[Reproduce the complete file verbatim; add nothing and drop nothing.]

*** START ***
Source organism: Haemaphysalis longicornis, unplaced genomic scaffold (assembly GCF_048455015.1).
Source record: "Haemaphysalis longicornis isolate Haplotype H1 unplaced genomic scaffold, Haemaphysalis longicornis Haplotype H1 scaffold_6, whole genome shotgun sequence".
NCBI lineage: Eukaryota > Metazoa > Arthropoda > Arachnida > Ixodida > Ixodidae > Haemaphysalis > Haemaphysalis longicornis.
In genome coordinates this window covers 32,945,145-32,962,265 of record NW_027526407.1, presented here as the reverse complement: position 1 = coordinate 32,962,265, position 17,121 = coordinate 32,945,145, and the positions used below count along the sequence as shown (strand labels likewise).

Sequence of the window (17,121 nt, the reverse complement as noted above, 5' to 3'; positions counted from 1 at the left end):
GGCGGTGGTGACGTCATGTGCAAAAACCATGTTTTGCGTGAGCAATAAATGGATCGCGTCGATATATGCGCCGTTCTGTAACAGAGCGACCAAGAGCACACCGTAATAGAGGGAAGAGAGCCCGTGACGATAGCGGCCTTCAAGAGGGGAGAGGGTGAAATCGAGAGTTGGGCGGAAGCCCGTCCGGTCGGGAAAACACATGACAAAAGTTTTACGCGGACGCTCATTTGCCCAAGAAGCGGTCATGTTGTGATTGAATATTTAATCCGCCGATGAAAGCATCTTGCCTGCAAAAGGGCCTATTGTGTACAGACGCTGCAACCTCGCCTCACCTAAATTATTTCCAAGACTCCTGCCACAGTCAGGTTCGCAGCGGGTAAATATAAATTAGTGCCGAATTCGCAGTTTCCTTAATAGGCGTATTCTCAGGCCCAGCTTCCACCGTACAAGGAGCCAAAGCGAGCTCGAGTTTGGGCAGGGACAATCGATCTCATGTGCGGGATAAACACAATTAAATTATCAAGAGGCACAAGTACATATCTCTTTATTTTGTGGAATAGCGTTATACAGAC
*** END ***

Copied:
Source organism: Haemaphysalis longicornis, unplaced genomic scaffold (assembly GCF_048455015.1).
Source record: "Haemaphysalis longicornis isolate Haplotype H1 unplaced genomic scaffold, Haemaphysalis longicornis Haplotype H1 scaffold_6, whole genome shotgun sequence".
NCBI lineage: Eukaryota > Metazoa > Arthropoda > Arachnida > Ixodida > Ixodidae > Haemaphysalis > Haemaphysalis longicornis.
In genome coordinates this window covers 32,945,145-32,962,265 of record NW_027526407.1, presented here as the reverse complement: position 1 = coordinate 32,962,265, position 17,121 = coordinate 32,945,145, and the positions used below count along the sequence as shown (strand labels likewise).

Sequence of the window (17,121 nt, the reverse complement as noted above, 5' to 3'; positions counted from 1 at the left end):
GGCGGTGGTGACGTCATGTGCAAAAACCATGTTTTGCGTGAGCAATAAATGGATCGCGTCGATATATGCGCCGTTCTGTAACAGAGCGACCAAGAGCACACCGTAATAGAGGGAAGAGAGCCCGTGACGATAGCGGCCTTCAAGAGGGGAGAGGGTGAAATCGAGAGTTGGGCGGAAGCCCGTCCGGTCGGGAAAACACATGACAAAAGTTTTACGCGGACGCTCATTTGCCCAAGAAGCGGTCATGTTGTGATTGAATATTTAATCCGCCGATGAAAGCATCTTGCCTGCAAAAGGGCCTATTGTGTACAGACGCTGCAACCTCGCCTCACCTAAATTATTTCCAAGACTCCTGCCACAGTCAGGTTCGCAGCGGGTAAATATAAATTAGTGCCGAATTCGCAGTTTCCTTAATAGGCGTATTCTCAGGCCCAGCTTCCACCGTACAAGGAGCCAAAGCGAGCTCGAGTTTGGGCAGGGACAATCGATCTCATGTGCGGGATAAACACAATTAAATTATCAAGAGGCACAAGTACATATCTCTTTATTTTGTGGAATAGCGTTATACAGAC